3. Advances in microelectronics miniaturization and technology : As microelectronics technology advances, functionality that was only dreamed of 10 or 15 years ago is quite realistic in implantable designs today. Ultralow power DSP technology, for example, allows for biological signal processing and stimulation in ways that were previously impractical. MEMS and nanotechnology are just now starting to push their way into biological interfacing, and integrated packaging, battery, and wireless technology is allowing for devices that do more in less space with less power than ever before.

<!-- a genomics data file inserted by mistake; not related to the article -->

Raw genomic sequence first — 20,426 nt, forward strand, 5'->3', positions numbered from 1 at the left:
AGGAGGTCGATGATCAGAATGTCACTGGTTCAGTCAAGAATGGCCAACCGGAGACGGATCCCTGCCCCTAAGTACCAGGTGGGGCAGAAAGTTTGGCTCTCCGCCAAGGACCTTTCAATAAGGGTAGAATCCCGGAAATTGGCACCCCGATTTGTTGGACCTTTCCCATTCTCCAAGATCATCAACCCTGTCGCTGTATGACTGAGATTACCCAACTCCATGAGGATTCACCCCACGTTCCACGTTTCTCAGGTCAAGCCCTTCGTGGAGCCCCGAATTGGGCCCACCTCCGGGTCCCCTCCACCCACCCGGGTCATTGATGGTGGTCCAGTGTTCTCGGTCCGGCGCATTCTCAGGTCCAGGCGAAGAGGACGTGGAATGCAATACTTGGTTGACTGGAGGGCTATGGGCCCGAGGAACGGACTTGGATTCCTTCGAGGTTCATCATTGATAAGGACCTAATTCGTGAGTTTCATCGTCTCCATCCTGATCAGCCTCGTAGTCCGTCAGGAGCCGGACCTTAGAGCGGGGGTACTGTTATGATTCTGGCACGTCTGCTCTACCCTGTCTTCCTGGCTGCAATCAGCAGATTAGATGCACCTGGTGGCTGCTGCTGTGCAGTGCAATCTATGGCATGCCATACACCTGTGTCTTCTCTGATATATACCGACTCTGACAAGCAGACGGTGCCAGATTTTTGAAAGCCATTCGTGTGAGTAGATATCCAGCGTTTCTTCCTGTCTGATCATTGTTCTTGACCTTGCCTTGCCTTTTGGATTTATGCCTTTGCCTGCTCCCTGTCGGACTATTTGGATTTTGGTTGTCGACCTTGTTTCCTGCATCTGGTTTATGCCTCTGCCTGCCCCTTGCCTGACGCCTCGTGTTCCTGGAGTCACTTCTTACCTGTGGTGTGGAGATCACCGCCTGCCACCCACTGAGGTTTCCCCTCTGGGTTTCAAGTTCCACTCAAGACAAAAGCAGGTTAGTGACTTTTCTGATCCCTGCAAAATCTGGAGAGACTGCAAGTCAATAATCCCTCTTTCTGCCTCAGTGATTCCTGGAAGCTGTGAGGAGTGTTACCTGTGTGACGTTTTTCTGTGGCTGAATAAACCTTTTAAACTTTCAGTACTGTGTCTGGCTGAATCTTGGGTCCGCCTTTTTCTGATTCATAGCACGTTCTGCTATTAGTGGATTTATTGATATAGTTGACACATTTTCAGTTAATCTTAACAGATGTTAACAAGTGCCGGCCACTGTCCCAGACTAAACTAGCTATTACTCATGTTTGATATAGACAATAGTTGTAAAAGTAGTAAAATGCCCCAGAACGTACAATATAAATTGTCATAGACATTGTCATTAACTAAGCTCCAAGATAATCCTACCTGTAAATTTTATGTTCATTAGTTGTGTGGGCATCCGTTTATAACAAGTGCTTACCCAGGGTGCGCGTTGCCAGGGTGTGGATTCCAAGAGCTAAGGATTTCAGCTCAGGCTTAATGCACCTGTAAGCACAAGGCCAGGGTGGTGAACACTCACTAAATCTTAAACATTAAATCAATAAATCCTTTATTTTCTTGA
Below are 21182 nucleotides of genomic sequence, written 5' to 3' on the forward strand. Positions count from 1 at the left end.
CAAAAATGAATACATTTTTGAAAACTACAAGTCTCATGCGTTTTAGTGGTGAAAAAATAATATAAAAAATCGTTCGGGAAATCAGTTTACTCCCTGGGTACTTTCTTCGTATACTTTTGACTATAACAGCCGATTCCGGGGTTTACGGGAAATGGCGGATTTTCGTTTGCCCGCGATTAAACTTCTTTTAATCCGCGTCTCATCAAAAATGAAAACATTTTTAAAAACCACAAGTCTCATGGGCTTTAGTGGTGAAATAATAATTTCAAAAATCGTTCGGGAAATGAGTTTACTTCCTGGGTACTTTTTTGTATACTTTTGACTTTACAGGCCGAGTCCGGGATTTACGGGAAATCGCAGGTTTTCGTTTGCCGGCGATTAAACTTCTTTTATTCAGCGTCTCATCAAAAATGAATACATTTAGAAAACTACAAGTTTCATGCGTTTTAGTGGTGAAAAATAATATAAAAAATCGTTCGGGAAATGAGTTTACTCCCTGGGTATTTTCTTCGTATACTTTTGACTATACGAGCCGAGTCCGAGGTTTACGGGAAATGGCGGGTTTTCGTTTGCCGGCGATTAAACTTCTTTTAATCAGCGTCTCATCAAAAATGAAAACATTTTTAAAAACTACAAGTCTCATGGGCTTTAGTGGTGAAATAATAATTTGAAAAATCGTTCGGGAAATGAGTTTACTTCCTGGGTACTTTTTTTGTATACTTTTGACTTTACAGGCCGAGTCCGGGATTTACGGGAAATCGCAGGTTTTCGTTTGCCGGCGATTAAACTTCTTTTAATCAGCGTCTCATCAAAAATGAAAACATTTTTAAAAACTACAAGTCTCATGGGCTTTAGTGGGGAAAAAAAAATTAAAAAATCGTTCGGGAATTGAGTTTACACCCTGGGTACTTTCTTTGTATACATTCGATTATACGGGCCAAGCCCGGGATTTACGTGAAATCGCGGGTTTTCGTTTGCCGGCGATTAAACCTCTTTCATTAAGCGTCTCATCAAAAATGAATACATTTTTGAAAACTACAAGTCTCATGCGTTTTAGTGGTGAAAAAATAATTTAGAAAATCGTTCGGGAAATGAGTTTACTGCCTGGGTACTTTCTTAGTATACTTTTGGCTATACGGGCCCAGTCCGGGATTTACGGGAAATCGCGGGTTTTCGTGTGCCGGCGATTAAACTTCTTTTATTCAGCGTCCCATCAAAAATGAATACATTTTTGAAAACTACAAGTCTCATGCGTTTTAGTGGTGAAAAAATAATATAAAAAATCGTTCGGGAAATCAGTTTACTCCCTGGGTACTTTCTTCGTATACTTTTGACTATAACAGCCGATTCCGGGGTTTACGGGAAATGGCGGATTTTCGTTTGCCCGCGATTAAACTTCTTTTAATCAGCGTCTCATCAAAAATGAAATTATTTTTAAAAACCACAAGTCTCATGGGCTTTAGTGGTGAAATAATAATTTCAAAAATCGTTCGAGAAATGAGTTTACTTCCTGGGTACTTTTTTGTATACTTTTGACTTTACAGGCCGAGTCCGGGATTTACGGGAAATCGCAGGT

4. Advances in device-tissue interfaces : Technology is enabling devices to be integrated directly into biological subsystems such as the cochlea, vascular aneurysms, and stents, and even complex structures such as the optic nerve. Some of these advanced applications serve both therapeutic and monitoring functions and may be part of a drug-device interaction that provides optimized treatment benefits. Drug delivery, for example, has traditionally been an open-loop process, limited to symptomatic feedback control. Implantable sensors monitoring specific physiologic or biochemical responses can integrate with delivery devices to tune the dosing levels to provide superior therapy with fewer side effects. These types of drug-sensor-actuator interactions will continue to drive implantable electronics development for the foreseeable future.